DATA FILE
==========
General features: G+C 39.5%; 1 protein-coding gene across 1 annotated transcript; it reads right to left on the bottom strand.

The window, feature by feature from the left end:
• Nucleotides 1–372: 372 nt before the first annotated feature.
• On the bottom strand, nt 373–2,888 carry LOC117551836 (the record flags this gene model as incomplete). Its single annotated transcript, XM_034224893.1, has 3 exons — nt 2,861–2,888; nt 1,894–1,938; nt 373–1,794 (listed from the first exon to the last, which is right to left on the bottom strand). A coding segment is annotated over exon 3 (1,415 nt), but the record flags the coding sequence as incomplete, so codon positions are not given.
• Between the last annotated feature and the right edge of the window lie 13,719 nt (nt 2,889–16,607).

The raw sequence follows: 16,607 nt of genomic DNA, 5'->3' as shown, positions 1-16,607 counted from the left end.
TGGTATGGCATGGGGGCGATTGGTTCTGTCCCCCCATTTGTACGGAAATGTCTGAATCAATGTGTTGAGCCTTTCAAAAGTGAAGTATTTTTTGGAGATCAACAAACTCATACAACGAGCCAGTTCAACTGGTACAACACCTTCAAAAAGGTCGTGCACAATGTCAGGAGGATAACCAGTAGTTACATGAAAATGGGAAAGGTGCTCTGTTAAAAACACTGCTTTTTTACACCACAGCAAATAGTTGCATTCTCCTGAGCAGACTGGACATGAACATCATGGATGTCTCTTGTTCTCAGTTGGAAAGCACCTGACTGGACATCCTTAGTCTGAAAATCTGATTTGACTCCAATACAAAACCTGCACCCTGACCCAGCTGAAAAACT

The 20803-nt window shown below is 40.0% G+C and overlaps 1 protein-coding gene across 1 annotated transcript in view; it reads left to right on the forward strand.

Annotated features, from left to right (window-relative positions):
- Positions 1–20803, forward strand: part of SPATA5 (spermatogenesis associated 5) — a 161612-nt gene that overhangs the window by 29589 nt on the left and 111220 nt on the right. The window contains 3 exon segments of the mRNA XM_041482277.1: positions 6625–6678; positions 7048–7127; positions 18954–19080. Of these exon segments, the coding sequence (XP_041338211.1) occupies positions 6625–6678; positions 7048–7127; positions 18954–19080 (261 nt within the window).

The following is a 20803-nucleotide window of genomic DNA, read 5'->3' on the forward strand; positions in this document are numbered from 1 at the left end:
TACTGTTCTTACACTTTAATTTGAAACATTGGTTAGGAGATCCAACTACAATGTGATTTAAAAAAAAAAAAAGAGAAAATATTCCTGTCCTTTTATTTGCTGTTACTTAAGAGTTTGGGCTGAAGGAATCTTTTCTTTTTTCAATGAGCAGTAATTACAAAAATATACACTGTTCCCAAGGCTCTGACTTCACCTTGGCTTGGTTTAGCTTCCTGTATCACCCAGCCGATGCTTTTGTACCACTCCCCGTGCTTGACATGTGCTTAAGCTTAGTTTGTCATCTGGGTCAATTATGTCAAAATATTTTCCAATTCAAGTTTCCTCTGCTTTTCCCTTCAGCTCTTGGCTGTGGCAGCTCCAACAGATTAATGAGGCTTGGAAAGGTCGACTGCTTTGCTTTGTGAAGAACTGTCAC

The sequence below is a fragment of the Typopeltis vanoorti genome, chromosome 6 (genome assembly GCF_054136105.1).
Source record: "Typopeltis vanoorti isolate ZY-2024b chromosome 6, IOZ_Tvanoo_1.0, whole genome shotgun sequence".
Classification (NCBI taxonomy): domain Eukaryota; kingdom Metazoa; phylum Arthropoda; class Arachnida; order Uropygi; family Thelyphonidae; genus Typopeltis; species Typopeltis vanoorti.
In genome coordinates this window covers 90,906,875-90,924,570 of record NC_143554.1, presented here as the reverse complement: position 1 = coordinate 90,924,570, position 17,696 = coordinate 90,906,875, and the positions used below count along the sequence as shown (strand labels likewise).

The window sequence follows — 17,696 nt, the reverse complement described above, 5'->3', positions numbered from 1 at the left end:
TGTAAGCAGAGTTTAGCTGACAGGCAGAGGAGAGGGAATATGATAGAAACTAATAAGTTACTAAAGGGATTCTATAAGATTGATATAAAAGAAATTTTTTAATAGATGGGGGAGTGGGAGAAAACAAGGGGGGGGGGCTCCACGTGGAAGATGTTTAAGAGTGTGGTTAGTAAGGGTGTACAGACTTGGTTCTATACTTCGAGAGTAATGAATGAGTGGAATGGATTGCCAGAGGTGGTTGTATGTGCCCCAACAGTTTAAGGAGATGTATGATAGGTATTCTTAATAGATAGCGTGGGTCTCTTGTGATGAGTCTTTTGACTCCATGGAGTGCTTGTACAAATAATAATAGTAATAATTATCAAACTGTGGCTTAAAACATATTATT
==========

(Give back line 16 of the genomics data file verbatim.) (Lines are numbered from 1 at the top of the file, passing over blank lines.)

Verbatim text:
In genome coordinates this window covers 90,906,875-90,924,570 of record NC_143554.1, presented here as the reverse complement: position 1 = coordinate 90,924,570, position 17,696 = coordinate 90,906,875, and the positions used below count along the sequence as shown (strand labels likewise).